Within the last few years, an important development in hearing-aid design has been the addition of directional microphones. A directional microphone helps the listener understand speech in noise, because unwanted sounds coming from directions surrounding the listener are attenuated as compared to sound coming from directly in front of the listener. Therefore, the listener, when wearing a hearing aid equipped with a directional microphone, needs only to look at a talker to improve the signal-to-noise ratio (SNR) of the targeted speech signal produced by the hearing aid. An improved SNR translates into improved speech intelligibility for the signals received by a listener, as documented by many published scientific studies.
 Attempts have been made to quantify improvements in speech intelligibility in noise for listeners wearing directional hearing aids. Sound systems used in such attempts have consisted of many problematic designs. One such system uses a single loudspeaker placed behind the listener to present background noise, while the targeted speech is presented in front of the listener. Such a system does not adequately document real-life performance, because, with directional microphones, the improvement in SNR observed when noise comes from a single, rear loudspeaker is not the same as when noise comes from directions surrounding the listener.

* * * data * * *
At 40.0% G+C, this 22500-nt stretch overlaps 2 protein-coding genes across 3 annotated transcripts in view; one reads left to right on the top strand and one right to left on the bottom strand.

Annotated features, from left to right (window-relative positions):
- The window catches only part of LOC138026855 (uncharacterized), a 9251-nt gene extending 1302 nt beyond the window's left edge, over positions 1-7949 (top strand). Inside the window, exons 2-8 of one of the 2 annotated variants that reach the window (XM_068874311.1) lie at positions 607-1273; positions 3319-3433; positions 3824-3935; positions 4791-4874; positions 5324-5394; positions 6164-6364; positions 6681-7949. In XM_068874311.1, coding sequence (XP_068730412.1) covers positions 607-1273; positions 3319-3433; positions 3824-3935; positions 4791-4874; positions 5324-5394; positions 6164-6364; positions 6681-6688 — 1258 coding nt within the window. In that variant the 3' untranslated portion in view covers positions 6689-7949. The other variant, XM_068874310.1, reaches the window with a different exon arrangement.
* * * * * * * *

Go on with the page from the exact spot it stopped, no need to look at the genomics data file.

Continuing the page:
Multiple loudspeaker systems have thus been used to present background noise from directions surrounding the listener for the purpose of testing the performance of directional hearing aids. Such systems, however, have presented signals that are, for many reasons, not life-like.
 Specifically, one such system presents uncorrelated Gaussian noise (spectrally shaped white noise) from several loudspeakers placed around the perimeter of the listening room. This system is successful at creating a purely diffuse sound field. But Gaussian noise (the same kind of noise as found between stations on an FM radio) is not indicative of real-world environments, because most real-life sound fields combine diffuse signals with direct signals.